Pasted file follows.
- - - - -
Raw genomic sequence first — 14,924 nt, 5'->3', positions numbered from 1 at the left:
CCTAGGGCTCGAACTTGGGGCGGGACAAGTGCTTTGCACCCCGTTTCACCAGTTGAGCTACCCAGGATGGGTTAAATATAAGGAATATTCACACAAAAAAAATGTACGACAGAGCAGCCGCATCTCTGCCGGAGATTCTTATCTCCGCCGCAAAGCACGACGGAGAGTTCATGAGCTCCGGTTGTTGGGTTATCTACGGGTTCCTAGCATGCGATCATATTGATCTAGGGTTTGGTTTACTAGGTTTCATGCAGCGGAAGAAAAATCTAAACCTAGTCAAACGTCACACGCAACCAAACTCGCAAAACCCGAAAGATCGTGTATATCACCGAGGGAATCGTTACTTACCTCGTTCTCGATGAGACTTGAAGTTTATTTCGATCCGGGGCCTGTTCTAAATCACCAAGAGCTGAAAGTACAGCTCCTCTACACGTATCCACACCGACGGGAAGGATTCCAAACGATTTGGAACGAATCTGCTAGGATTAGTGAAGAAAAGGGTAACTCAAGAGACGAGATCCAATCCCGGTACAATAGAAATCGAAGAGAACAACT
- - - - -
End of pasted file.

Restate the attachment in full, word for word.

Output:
Raw genomic sequence first — 14,924 nt, 5'->3', positions numbered from 1 at the left:
CCTAGGGCTCGAACTTGGGGCGGGACAAGTGCTTTGCACCCCGTTTCACCAGTTGAGCTACCCAGGATGGGTTAAATATAAGGAATATTCACACAAAAAAAATGTACGACAGAGCAGCCGCATCTCTGCCGGAGATTCTTATCTCCGCCGCAAAGCACGACGGAGAGTTCATGAGCTCCGGTTGTTGGGTTATCTACGGGTTCCTAGCATGCGATCATATTGATCTAGGGTTTGGTTTACTAGGTTTCATGCAGCGGAAGAAAAATCTAAACCTAGTCAAACGTCACACGCAACCAAACTCGCAAAACCCGAAAGATCGTGTATATCACCGAGGGAATCGTTACTTACCTCGTTCTCGATGAGACTTGAAGTTTATTTCGATCCGGGGCCTGTTCTAAATCACCAAGAGCTGAAAGTACAGCTCCTCTACACGTATCCACACCGACGGGAAGGATTCCAAACGATTTGGAACGAATCTGCTAGGATTAGTGAAGAAAAGGGTAACTCAAGAGACGAGATCCAATCCCGGTACAATAGAAATCGAAGAGAACAACT